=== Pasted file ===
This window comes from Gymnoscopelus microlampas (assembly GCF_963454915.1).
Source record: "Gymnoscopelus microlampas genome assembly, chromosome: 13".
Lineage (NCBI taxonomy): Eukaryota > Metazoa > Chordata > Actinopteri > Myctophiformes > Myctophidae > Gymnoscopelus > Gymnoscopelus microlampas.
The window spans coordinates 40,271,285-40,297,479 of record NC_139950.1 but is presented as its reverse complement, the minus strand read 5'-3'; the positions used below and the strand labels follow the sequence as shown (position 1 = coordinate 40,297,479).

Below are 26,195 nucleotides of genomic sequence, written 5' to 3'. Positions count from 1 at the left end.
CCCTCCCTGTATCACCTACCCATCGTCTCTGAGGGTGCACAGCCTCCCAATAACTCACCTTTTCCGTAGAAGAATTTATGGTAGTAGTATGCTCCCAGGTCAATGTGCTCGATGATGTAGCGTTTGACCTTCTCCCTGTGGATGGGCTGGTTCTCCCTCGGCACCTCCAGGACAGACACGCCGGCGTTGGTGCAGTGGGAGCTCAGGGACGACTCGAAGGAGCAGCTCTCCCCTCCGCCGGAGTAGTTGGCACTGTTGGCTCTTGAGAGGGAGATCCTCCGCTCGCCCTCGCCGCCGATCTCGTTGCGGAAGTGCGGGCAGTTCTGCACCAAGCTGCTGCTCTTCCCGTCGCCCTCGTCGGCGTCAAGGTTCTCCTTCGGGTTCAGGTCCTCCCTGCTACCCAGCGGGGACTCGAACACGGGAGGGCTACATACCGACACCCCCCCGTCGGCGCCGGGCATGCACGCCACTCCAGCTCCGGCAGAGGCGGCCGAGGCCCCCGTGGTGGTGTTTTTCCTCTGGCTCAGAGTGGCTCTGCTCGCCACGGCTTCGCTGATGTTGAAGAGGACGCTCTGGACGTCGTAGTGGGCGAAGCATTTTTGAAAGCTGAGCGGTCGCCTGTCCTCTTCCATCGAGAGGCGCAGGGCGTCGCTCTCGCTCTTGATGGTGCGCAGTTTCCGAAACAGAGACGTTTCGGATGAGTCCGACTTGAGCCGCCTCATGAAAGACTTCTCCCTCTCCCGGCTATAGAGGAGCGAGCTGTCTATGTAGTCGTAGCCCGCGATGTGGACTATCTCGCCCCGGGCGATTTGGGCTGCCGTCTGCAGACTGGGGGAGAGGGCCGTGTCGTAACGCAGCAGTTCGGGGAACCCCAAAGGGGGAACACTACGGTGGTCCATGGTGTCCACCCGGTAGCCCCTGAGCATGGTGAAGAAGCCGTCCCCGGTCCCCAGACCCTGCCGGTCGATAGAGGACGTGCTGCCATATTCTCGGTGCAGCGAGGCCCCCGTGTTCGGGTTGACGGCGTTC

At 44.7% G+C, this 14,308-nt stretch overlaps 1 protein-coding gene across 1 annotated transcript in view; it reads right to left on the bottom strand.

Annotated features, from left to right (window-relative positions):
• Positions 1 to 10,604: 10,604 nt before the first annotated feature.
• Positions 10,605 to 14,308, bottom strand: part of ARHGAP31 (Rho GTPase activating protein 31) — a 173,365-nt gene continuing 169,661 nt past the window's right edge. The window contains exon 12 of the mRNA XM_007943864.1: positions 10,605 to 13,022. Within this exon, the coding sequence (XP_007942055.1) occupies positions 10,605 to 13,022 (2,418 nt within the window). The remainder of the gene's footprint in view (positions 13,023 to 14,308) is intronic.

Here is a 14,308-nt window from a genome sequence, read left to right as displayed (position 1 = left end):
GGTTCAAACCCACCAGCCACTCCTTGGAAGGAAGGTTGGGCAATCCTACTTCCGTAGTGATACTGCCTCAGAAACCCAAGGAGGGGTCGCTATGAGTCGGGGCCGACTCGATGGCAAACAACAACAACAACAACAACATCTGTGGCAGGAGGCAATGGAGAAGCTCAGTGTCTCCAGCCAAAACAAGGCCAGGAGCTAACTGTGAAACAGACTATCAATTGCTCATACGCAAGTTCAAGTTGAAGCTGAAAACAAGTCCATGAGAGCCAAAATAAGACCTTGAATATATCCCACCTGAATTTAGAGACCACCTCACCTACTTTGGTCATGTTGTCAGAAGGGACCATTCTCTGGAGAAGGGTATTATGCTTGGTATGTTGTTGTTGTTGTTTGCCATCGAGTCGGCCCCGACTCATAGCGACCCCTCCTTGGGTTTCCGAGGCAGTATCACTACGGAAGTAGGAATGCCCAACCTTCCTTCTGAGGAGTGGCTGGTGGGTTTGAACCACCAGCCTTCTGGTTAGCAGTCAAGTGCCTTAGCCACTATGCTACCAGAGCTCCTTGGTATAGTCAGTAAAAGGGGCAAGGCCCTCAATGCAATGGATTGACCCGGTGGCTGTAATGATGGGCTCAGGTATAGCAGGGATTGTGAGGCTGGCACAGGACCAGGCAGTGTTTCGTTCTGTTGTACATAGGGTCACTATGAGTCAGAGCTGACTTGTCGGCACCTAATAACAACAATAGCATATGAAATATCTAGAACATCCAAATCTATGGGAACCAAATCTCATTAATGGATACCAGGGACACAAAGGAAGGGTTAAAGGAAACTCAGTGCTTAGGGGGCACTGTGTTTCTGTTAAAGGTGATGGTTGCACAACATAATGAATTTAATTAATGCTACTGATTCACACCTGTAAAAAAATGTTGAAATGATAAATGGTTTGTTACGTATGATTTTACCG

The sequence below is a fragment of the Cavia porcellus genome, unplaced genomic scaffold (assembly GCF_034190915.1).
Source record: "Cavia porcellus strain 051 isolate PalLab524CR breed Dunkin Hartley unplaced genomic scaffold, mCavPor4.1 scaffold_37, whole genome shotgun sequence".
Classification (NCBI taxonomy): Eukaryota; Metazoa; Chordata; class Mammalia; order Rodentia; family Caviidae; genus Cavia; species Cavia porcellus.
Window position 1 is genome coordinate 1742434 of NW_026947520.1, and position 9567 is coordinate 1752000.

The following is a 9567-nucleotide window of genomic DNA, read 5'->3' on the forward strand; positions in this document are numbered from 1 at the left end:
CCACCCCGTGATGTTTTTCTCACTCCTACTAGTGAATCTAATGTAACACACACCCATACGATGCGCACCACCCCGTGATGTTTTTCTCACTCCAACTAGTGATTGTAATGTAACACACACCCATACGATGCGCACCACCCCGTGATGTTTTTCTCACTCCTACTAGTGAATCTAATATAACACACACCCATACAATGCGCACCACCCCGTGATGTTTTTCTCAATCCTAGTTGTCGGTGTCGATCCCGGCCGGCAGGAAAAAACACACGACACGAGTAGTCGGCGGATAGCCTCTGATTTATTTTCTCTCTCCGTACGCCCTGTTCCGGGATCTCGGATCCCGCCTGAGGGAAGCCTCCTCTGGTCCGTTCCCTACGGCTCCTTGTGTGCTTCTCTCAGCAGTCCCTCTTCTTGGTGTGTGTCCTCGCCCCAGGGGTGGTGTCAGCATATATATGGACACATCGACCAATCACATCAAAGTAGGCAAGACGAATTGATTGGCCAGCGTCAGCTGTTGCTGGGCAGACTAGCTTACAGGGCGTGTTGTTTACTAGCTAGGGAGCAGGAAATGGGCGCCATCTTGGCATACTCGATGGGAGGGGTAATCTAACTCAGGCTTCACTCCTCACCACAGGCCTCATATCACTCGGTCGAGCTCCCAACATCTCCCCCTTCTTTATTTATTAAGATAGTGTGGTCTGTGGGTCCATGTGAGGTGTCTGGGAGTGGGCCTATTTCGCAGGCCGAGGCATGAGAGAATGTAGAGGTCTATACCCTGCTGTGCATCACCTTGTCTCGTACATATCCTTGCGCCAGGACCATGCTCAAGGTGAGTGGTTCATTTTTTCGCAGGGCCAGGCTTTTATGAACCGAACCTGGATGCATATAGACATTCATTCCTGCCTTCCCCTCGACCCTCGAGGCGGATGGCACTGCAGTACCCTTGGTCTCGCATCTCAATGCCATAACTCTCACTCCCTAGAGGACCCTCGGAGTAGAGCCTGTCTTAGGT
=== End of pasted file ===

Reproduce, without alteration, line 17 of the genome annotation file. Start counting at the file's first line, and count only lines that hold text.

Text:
The following is a 9567-nucleotide window of genomic DNA, read 5'->3' on the forward strand; positions in this document are numbered from 1 at the left end: